Sympathy, Empathy, Apathy and Outrage: How Do We Respond to Terrible Things?

21 December 2023

7.1 MINS


According to the Merriam-Webster Dictionary, it is ‘a feeling of sincere concern for someone who is experiencing something difficult or painful.’

When a friend or loved one dies, we send our sincere sympathy to the family, an expression that acknowledges our sadness for their loss and pain. We understand the humanity of brokenness and sadness that comes with loss; if we haven’t experienced this, believe me, you will. It comes to all.

The times in which we are living have really skewed our perspective on many issues; society is, I believe, less sympathetic today than when I was growing up. I often point to the COVID assault as a real tipping point: “If you don’t get the jab, you deserve all you get” attitude was endorsed by ‘the experts’, the media and the Governments of the Western world, particularly.

Even today, a beautiful young Australian girl lies languishing in a New South Wales hospital, denied a lifesaving heart transplant because she didn’t take an experimental product that she and her parents believed could damage her fragile body even more. Some people have sympathy for her; others believe this child deserves her fate. Many other patients have died due to governments’ sheer bloody-mindedness across the ‘civilised world’.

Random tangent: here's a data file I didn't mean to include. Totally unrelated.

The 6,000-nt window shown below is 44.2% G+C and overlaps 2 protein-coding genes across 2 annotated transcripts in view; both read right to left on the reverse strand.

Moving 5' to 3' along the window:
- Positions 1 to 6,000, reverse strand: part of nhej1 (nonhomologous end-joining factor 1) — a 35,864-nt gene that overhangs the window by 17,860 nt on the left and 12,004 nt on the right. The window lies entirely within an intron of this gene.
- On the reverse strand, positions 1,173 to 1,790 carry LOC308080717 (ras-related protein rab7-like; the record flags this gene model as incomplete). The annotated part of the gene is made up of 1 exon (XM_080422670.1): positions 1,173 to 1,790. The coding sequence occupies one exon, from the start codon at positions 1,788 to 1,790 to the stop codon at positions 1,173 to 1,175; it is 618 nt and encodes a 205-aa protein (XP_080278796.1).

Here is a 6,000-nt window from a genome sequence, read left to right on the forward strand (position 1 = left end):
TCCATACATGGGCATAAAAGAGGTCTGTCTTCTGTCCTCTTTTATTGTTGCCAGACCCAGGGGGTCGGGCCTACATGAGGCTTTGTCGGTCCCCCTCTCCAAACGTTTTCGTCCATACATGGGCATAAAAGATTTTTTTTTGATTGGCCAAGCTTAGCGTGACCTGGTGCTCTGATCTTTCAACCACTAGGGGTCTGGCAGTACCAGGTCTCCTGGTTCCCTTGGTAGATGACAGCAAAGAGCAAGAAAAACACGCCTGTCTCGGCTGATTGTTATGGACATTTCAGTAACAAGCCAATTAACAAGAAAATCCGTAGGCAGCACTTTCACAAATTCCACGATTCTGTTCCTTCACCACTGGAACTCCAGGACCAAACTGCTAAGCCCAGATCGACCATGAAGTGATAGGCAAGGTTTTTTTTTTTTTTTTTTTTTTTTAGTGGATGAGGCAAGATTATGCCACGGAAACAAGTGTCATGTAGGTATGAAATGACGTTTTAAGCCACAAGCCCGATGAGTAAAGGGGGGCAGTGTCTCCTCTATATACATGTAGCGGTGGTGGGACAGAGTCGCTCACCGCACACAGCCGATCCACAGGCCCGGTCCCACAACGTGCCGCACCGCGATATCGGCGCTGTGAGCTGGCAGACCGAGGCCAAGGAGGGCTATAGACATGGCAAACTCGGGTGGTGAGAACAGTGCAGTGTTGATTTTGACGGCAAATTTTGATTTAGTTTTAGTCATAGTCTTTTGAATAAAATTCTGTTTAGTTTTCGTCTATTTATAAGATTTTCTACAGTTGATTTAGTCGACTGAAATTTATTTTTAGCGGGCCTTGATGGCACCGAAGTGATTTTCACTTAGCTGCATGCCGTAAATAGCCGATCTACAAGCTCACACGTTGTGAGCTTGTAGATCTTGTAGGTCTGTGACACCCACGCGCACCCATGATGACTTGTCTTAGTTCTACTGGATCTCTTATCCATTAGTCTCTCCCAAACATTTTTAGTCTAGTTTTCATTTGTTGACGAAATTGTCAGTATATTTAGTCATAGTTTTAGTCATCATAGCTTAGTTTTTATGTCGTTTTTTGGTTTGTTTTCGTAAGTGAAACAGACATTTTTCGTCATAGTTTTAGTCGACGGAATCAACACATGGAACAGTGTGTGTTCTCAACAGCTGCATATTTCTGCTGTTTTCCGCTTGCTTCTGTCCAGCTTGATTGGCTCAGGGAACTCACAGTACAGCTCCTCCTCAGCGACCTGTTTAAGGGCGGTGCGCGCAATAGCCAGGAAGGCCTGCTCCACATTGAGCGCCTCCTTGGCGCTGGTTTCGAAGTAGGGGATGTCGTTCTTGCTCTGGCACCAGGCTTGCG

Now we see protests against Israel, days after the slaughter of innocent non-combatants, women, children, babies and frail elderly people, spewing hatred and vitriol against the victims! ‘Serve themselves right!’ ‘Put them in the trashcan of humanity!’ One of our own Senators posed with impressionable young people holding up signs supporting a terrorist organisation.

Do I grieve for the innocent lives on both sides of this conflict? I had better, or in the grand scheme of things, I’m no better than Mereen Faruqi, Australian Senator and Deputy Leader of the Greens.

How cruel our society has become.

Mind you, the parable of the Good Samaritan in Luke 10:25-27 gives us a glimpse into the love Jesus wants for us, compared to the wickedness and coldness found in the hearts of many.


This is ‘the ability to emotionally understand what other people feel, see things from their point of view, and imagine yourself in their place. Essentially, it is putting yourself in someone else’s position and feeling what they are feeling. Having empathy enables us to build those social connections.’

While researching this word, I came across an explanation that includes a lack of empathy. Reduced empathy, seen in psychopathy, increases the risk of goal-directed aggression. We are seeing a lot of that today.

It’s funny what you remember from childhood; if I saw another person fall over and hurt themselves, it often triggered a visceral gut reaction in my own body. It was like I could feel their hurt. Perhaps as we grow older, our ability to feel another’s pain becomes dulled by experience and a certain hard-heartedness.